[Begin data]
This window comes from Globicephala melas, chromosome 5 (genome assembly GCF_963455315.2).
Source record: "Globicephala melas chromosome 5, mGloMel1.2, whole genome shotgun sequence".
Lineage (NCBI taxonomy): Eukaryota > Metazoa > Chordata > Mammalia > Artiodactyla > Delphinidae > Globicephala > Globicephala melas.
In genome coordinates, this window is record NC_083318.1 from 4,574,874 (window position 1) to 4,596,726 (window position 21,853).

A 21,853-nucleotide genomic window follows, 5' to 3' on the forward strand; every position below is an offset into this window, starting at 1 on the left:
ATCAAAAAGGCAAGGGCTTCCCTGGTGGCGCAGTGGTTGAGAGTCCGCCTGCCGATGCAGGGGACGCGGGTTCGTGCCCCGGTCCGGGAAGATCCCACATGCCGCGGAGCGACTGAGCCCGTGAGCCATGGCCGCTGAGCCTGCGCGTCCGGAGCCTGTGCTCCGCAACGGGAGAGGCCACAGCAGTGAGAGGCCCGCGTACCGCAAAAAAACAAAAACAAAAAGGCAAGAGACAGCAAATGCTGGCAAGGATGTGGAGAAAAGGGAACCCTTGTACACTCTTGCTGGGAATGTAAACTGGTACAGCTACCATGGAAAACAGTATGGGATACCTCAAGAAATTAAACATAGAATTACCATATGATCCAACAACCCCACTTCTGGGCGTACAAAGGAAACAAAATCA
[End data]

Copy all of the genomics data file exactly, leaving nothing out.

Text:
This window comes from Globicephala melas, chromosome 5 (genome assembly GCF_963455315.2).
Source record: "Globicephala melas chromosome 5, mGloMel1.2, whole genome shotgun sequence".
Lineage (NCBI taxonomy): Eukaryota > Metazoa > Chordata > Mammalia > Artiodactyla > Delphinidae > Globicephala > Globicephala melas.
In genome coordinates, this window is record NC_083318.1 from 4,574,874 (window position 1) to 4,596,726 (window position 21,853).

A 21,853-nucleotide genomic window follows, 5' to 3' on the forward strand; every position below is an offset into this window, starting at 1 on the left:
ATCAAAAAGGCAAGGGCTTCCCTGGTGGCGCAGTGGTTGAGAGTCCGCCTGCCGATGCAGGGGACGCGGGTTCGTGCCCCGGTCCGGGAAGATCCCACATGCCGCGGAGCGACTGAGCCCGTGAGCCATGGCCGCTGAGCCTGCGCGTCCGGAGCCTGTGCTCCGCAACGGGAGAGGCCACAGCAGTGAGAGGCCCGCGTACCGCAAAAAAACAAAAACAAAAAGGCAAGAGACAGCAAATGCTGGCAAGGATGTGGAGAAAAGGGAACCCTTGTACACTCTTGCTGGGAATGTAAACTGGTACAGCTACCATGGAAAACAGTATGGGATACCTCAAGAAATTAAACATAGAATTACCATATGATCCAACAACCCCACTTCTGGGCGTACAAAGGAAACAAAATCA